Bledsoe, who gained national attention for creating a thriving Internet design company, could not fathom the youth’s position…at first.
“That was his dream,” Bledsoe told Urban News Service in a rare extended interview. “[But] knowing the [lack of] support he had and the community he [lived in], there was no one there to teach him beyond school. [It] was the community, the drug dealer. That’s where he saw success. He saw drug-dealing as the [reason] they have the cars they have, the money they have, the women they have.”
In that moment, for Bledsoe, a larger vision came into focus. He had achieved astonishing success in building a website design business when he was just 14, inspiring business camps in St. Louis and Dallas for teenagers, and developing the Jaylen D. Bledsoe Global Group — a company that specializes in brand expansion consulting for celebrities like Steve Harvey, business development, venture capital funding and direct marketing strategies, among other disciplines.
But the talk with the young man inspired him, he said, to prioritize the Young Entrepreneur University, a program for teenagers where he would “teach students who have not been heavily exposed to entrepreneurship the concepts and fundamentals of building a business, based on the idea of innovating for people.”
Bledsoe has partnered with major companies, including K Swiss and AT&T, was featured on the Bishop T.D. Jakes Show and, through referrals, has a growing clientele of celebrities in need of brand development. This includes developing online strategies that expand companies’ reach and product identification.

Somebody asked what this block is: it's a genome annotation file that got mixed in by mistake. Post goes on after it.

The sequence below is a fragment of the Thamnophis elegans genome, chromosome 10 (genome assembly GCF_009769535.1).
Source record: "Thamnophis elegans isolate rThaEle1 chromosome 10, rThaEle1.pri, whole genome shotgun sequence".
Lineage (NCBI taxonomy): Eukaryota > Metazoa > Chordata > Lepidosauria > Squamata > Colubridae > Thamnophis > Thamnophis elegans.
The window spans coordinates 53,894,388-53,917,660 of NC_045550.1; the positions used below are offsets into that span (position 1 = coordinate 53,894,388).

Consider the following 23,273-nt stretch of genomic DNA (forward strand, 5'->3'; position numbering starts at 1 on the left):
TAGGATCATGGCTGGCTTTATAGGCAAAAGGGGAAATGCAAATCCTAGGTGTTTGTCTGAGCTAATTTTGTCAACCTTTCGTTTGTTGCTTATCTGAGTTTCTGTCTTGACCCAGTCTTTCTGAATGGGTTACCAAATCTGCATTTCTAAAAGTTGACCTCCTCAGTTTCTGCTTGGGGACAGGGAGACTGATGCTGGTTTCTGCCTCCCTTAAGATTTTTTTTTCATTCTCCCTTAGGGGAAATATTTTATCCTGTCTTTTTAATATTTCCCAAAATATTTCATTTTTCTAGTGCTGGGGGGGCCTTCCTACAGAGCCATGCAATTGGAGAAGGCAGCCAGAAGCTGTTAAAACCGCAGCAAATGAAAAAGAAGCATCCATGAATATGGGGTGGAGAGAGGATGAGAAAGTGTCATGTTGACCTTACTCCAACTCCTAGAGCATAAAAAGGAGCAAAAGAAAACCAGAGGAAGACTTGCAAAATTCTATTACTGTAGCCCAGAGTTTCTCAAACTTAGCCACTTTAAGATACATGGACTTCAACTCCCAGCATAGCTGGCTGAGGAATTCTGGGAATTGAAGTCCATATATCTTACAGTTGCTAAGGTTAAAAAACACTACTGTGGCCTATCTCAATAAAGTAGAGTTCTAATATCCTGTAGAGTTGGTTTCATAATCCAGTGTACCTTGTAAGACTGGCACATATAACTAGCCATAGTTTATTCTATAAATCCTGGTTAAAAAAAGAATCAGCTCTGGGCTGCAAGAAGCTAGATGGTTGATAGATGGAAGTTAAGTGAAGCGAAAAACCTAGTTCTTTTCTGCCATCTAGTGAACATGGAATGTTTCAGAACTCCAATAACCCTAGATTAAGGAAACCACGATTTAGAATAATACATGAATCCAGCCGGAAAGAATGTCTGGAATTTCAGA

That’s heady stuff for anyone — especially a teenager. But then, Bledsoe is hardly a typical 17-year-old.
It would be too simplistic to call him a millionaire boy-genius. Yes, four years ago, he became an Internet sensation when his IT company reportedly was worth $3.5 million.
And, yes, he scored 28 out of 36 on the ACT … without even studying. But the true measure of this wunderkind is in his mission — and it has nothing to do with taking over the world, but certainly is about changing the business world.
“It’s more like crafting young people in our society to be entrepreneurs,” Bledsoe said. “Entrepreneurship is a hot topic right now for young college students trying to find their way, but that’s the youngest age in which efforts extend to. If I can use my story to motivate, inspire and push a young person who may be lost in life, then that’s my purpose.”
“To work for him now is pretty remarkable,” said Wilmer Jackson-Spencer, Bledsoe’s business manager, who grew up in the same neighborhood. “He has such a high aptitude. He’s very clear in what he wants done and how he wants it done. He doesn’t watch football or play sports. He’s all about the Jaylen Bledsoe Global Group. His focus and diligence force me to put that into my work — and I’m 37. It’s amazing to have the kind of engagement he has.”
Bledsoe is so fiercely private that he frowns on his family having access to the media. He says “fun” is limited to an infrequent episode of video games or trips to the mall with a small group of like-minded friends.